^Counsel for the respondents   :   -----

<GIST:

>HEAD NOTE:  

?Cases referred
1.      2009 (4) SCC 590
2.      (2003) 9 SCC 564
3.      (1987) 4 SCC 671
4.      (1995) 4 SCC 104


THE HONBLE SRI JUSTICE NOOTY RAMAMOHANA RAO            
WRIT PETITION Nos.4962 of 2015 and 7632 of 2015  

COMMON ORDER:    

        In both these cases a common question touching upon the
eligibility of the petitioners for selection to the posts of Assistant
Engineer (E & M) notified by the respondent  Singareni Collieries
Company Limited arises for consideration. There are 3 petitioners
in W.P.No.4962 of 2015 and 6 petitioners in W.P.No.7632 of 2015.
        The case of the petitioners in W.P.No.4962 of 2015 is that
they have obtained B.Tech/B.E. degrees in Mechanical Engineering
from Acharya Nagarjuna University and Andhra Universiyt as the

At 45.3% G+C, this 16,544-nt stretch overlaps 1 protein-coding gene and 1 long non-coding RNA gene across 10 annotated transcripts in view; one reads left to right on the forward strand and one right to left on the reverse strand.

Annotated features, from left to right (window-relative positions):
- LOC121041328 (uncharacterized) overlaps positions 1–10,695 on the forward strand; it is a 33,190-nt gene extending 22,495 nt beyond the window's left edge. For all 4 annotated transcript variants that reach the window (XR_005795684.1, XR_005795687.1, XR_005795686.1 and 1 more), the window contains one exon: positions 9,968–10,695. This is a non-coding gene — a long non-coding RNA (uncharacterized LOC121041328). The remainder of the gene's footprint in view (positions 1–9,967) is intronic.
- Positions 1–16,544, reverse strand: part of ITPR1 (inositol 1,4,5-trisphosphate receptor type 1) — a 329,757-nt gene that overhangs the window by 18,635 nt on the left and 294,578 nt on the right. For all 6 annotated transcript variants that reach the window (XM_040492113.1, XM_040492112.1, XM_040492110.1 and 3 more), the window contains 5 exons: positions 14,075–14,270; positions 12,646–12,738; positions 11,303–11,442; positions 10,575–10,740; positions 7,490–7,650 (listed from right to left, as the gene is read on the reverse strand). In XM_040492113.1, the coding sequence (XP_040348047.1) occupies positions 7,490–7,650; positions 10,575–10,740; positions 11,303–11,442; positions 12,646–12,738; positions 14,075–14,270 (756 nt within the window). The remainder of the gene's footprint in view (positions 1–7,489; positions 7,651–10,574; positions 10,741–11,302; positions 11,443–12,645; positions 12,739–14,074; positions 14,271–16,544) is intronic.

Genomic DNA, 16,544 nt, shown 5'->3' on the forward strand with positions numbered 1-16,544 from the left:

case be, whereas the 6 petitioners in W.P.No.7632 of 2015 have
joined the service of the Singareni Collieries Company Limited with
ITI certificate and subsequently passed the Section A & B of
Associate Membership Examination conducted by the Institution of
Mechanical Engineers (India). It is their case that a pass in Section
A & B of Associate Membership Course in Mechanical Engineering  
from the Institution of Mechanical Engineers (India) is recognized
by the Government of India, Ministry of Human Resources
Development, Department of Higher Education and All India
Council for Technical Education (AICTE) as equivalent to AMIE.
Therefore, the petitioners claim that they are eligible to be
recruited as Assistant Engineer (E & M) for which the recruitment
process is initiated by the Singareni Collieries Company Limited. It
is their further case that though they have applied for recruitment,